Using ReaderWriterLock over Monitor for Thread Locking

If you are looking for Multi-Threaded application, you must have already tried our very old lock statement (synclock in VB.NET). The lock statement is the most common practice to make certain block of code Thread safe or in other words, it blocks all other Thread from entering the block which one thread is actually executing. The lock statement is actually producing Monitor.Enter in try and Monitor.Exit in finally. Hence it exclusively locks the block for you.

Limitation of Monitor

Now what is the limitation of lock statement? The first is that it locks the whole object and does not give you a chance to provide a Timeout seed. Hence it might produce deadlock situation in certain scenarios, but you can easily handle this using Monitor.TryEnter instead of Enter which lets you specify a timeout.

But the second and most important limitation of Monitor is that it always provide you an exclusive locking. Thus if a certain resource is read and written by multiple Threads at a time exclusive locking might produce inefficiencies. It is similar to what we see in Databases. Reads are generally cannot be inconsistent when multiple threads are reading it simultaneously only if some thread updates it. Hence exclusive locking is inefficient in case of reading a resource.

ReaderWriterLock allows shared locks together with exclusive locks. Hence it is possible to read the same resource using sharedlocking, each time the Readerlock is invoked the Lock count is increased but allows you to read the block of code inside it. ReaderWriterLock also give you an option for exclusive locking using WriteLock statement to eliminate inconsistent reads. Lets see how to use this with code.

static ReaderWriterLock locker = new ReaderWriterLock();
public static List Repository = new List();

public static long Sum()
{

locker.AcquireReaderLock(1000);

long counter = 0;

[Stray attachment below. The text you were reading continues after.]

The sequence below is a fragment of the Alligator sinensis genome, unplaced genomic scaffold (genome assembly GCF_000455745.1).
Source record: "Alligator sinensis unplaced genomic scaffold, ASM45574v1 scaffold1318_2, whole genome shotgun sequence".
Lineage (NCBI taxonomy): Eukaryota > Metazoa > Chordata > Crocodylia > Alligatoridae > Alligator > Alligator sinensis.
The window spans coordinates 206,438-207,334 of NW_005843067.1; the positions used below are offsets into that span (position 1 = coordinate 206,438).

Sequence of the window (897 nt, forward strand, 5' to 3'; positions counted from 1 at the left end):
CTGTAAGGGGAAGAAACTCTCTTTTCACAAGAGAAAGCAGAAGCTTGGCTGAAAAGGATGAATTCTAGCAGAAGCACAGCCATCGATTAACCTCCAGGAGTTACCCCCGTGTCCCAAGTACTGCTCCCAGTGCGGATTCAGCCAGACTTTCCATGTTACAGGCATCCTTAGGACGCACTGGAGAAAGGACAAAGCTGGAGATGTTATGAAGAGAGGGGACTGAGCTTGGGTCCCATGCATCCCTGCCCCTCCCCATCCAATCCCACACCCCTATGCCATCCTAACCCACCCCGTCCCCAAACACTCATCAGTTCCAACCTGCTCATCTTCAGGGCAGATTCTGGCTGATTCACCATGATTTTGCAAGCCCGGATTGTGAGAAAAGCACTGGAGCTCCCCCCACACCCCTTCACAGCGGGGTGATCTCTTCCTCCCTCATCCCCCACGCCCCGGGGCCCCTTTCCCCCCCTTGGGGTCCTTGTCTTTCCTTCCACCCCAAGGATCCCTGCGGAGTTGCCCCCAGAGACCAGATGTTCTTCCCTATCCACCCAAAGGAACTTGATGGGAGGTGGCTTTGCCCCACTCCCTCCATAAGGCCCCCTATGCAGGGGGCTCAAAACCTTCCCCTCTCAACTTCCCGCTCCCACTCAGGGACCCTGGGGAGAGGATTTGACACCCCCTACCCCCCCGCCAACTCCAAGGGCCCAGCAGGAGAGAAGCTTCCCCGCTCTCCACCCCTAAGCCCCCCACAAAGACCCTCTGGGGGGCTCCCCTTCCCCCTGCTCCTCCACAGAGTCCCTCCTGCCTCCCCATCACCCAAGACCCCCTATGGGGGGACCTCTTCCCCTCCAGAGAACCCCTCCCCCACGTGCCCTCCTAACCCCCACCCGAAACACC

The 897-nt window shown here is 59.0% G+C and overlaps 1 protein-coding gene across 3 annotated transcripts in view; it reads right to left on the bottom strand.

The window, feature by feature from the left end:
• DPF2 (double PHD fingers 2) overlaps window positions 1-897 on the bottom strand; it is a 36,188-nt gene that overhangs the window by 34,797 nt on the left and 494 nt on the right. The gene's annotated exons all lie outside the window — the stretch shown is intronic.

try
{
for (int i = 0; i < Repository.Count; i++) Interlocked.Add(ref counter, Repository[i]); } finally { locker.ReleaseReaderLock(); } return counter; } public static void AddToRepository(int nos) { if (locker.IsWriterLockHeld) return; locker.AcquireWriterLock(1000); try { for (int i = 0; i < nos; i++) Repository.Add(i); } catch { } locker.ReleaseWriterLock(); } The AddToRepository is only used to add some integer values to a List. You can easily lock the Repository using lock(Repository) statement, and that will mean an exclusive locking will be established. On the other hand, the code written inside AddToRepository also produces exclusive locking using AquireWriterLock statement. You can optionally specify the timeout value for the WriterLock. (specify TimeSman.Infinite when you don’t need timeout).
But on the method Sum which actually reads from the list an exclusive locking with create inefficiencies. We have used AquireReaderLock in this case to create Shared locking for the block. Hence concurrent reads can took place only when no WriterLock is established, but concurrent writer locks are not possible.

The ReaderWriterLock also have method to escalate from Reader to Writer and vice versa using UpgradeToWriterLock or DowngradeFromWriterLock

Every lock should always specify its Release statement in finally.

I hope this would come handy.

Thanks for reading.

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Abhishek Sur

Abhishek Sur is a Microsoft MVP since year 2011. He is an architect in the .NET platform. He has profound theoretical insight and years of hands on experience in different .NET products and languages. He leads the Microsoft User Group in Kolkata named KolkataGeeks, and regularly organizes events and seminars in various places for spreading .NET awareness. He is associated with the Microsoft Insider list on WPF and C#, and is in constant touch with product group teams. He blogs at http://www.abhisheksur.com His Book : Visual Studio 2012 and .NET 4.5 Expert Development Cookbook. Follow Abhishek at Twitter : @abhi2434

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